Hypothesis: Science gets a greater grasp of details only with a loss of its theoretical basis.

A confirmation from the history of Physics:

(a) Aristotle inaugurates physics in which all elements and physical causes could be sensed. Earth, air, fire and water could be handled and directly observed; moist, dry, hot and cold could be felt on the skin. Newton replaced these with an intangible particle pulled through a non-measurable absolute space and time by a force that acted instantaneously across any distance without contact or action on a medium. Physics got in immeasurably greater precision of detail, but it lost its theoretical basis in the sensation of its objects and causes.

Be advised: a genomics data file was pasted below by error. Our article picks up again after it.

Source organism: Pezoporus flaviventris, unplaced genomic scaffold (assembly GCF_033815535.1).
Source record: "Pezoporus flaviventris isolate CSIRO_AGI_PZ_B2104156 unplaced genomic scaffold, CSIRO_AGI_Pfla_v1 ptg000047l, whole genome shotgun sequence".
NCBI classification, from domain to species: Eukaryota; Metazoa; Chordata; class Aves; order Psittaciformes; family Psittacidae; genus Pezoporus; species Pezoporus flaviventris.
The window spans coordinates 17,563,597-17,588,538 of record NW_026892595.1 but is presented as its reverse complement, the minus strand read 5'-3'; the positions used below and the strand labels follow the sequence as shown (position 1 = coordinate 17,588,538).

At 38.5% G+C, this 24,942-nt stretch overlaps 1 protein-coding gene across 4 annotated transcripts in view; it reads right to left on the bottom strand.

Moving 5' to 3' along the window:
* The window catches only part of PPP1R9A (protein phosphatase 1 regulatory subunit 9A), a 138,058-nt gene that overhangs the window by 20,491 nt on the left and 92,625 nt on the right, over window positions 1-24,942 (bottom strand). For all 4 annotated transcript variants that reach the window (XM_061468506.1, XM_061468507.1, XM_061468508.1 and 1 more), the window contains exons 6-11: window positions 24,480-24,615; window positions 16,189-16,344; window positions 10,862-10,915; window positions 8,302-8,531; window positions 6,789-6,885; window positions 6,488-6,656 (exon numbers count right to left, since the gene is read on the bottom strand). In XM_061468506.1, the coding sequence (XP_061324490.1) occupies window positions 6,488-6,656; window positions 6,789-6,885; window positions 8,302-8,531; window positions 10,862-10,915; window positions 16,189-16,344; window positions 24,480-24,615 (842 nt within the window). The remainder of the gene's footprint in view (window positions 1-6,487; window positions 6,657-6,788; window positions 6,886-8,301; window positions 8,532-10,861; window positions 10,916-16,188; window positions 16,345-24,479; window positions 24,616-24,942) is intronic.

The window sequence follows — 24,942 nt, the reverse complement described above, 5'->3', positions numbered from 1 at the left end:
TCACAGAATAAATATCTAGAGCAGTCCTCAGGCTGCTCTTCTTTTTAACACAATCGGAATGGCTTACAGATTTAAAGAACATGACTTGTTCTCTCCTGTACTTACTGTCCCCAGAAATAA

(b) Newton did not totally sacrifice sensation but preserved it to some extent though the tangibility of force. Though he mostly sacrificed direct sensation, nevertheless by making the substance of things Euclidean he kept the world sensible to imagination. But Einstein’s Riemannian spaces and the Hamiltonian operators of QM are not even given to imagination. Again, while force is tangible, energy is a mysterious unity in heat, motion, chemical bonds, mass, etc. and while force is mechanical there is no clear mechanical meaning to either the fields of modern physics or the non-locality that has been unavoidable since Bell… The theoretical basis of physics in the sensation of its objects and causes is weakened even further.


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